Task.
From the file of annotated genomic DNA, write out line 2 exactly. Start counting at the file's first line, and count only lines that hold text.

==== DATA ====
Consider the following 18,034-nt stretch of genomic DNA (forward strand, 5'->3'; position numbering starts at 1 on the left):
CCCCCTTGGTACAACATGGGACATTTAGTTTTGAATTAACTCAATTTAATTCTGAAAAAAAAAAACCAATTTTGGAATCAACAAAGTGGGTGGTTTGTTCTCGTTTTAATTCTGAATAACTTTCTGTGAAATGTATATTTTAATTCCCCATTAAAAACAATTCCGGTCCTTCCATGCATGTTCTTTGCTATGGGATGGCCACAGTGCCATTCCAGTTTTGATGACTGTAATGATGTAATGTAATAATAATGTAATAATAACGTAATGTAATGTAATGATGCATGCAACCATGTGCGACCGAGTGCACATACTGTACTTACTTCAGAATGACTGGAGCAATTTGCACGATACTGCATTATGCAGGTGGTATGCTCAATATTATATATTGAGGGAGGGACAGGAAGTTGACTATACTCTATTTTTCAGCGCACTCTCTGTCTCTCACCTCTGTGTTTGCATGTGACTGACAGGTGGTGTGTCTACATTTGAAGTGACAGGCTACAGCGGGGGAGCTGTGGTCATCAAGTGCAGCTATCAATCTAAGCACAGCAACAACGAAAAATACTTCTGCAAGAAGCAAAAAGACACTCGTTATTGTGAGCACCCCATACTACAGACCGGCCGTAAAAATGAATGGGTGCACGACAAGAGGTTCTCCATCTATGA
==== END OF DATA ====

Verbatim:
CCCCCTTGGTACAACATGGGACATTTAGTTTTGAATTAACTCAATTTAATTCTGAAAAAAAAAAACCAATTTTGGAATCAACAAAGTGGGTGGTTTGTTCTCGTTTTAATTCTGAATAACTTTCTGTGAAATGTATATTTTAATTCCCCATTAAAAACAATTCCGGTCCTTCCATGCATGTTCTTTGCTATGGGATGGCCACAGTGCCATTCCAGTTTTGATGACTGTAATGATGTAATGTAATAATAATGTAATAATAACGTAATGTAATGTAATGATGCATGCAACCATGTGCGACCGAGTGCACATACTGTACTTACTTCAGAATGACTGGAGCAATTTGCACGATACTGCATTATGCAGGTGGTATGCTCAATATTATATATTGAGGGAGGGACAGGAAGTTGACTATACTCTATTTTTCAGCGCACTCTCTGTCTCTCACCTCTGTGTTTGCATGTGACTGACAGGTGGTGTGTCTACATTTGAAGTGACAGGCTACAGCGGGGGAGCTGTGGTCATCAAGTGCAGCTATCAATCTAAGCACAGCAACAACGAAAAATACTTCTGCAAGAAGCAAAAAGACACTCGTTATTGTGAGCACCCCATACTACAGACCGGCCGTAAAAATGAATGGGTGCACGACAAGAGGTTCTCCATCTATGA